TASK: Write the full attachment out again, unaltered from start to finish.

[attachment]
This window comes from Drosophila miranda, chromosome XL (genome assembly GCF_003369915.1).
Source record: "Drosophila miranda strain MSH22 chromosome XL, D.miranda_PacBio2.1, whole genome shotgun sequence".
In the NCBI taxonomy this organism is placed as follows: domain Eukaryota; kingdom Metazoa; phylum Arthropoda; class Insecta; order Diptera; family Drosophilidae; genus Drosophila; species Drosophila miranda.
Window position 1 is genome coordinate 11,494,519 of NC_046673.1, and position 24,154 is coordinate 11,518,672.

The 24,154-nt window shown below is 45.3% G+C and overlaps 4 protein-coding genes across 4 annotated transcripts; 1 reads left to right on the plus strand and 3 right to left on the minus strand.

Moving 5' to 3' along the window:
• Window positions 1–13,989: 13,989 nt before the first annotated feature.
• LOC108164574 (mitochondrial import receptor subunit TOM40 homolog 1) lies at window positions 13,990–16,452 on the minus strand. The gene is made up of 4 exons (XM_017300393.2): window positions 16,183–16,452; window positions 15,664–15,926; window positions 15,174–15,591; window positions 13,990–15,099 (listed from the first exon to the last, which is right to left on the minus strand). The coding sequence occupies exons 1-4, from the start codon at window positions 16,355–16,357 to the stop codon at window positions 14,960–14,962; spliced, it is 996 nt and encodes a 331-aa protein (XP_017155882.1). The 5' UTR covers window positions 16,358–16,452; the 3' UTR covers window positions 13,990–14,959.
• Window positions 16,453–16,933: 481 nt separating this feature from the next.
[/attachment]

This window comes from Drosophila miranda, chromosome XL (genome assembly GCF_003369915.1).
Source record: "Drosophila miranda strain MSH22 chromosome XL, D.miranda_PacBio2.1, whole genome shotgun sequence".
In the NCBI taxonomy this organism is placed as follows: domain Eukaryota; kingdom Metazoa; phylum Arthropoda; class Insecta; order Diptera; family Drosophilidae; genus Drosophila; species Drosophila miranda.
Window position 1 is genome coordinate 11,494,519 of NC_046673.1, and position 24,154 is coordinate 11,518,672.

The 24,154-nt window shown below is 45.3% G+C and overlaps 4 protein-coding genes across 4 annotated transcripts; 1 reads left to right on the plus strand and 3 right to left on the minus strand.

Moving 5' to 3' along the window:
• Window positions 1–13,989: 13,989 nt before the first annotated feature.
• LOC108164574 (mitochondrial import receptor subunit TOM40 homolog 1) lies at window positions 13,990–16,452 on the minus strand. The gene is made up of 4 exons (XM_017300393.2): window positions 16,183–16,452; window positions 15,664–15,926; window positions 15,174–15,591; window positions 13,990–15,099 (listed from the first exon to the last, which is right to left on the minus strand). The coding sequence occupies exons 1-4, from the start codon at window positions 16,355–16,357 to the stop codon at window positions 14,960–14,962; spliced, it is 996 nt and encodes a 331-aa protein (XP_017155882.1). The 5' UTR covers window positions 16,358–16,452; the 3' UTR covers window positions 13,990–14,959.
• Window positions 16,453–16,933: 481 nt separating this feature from the next.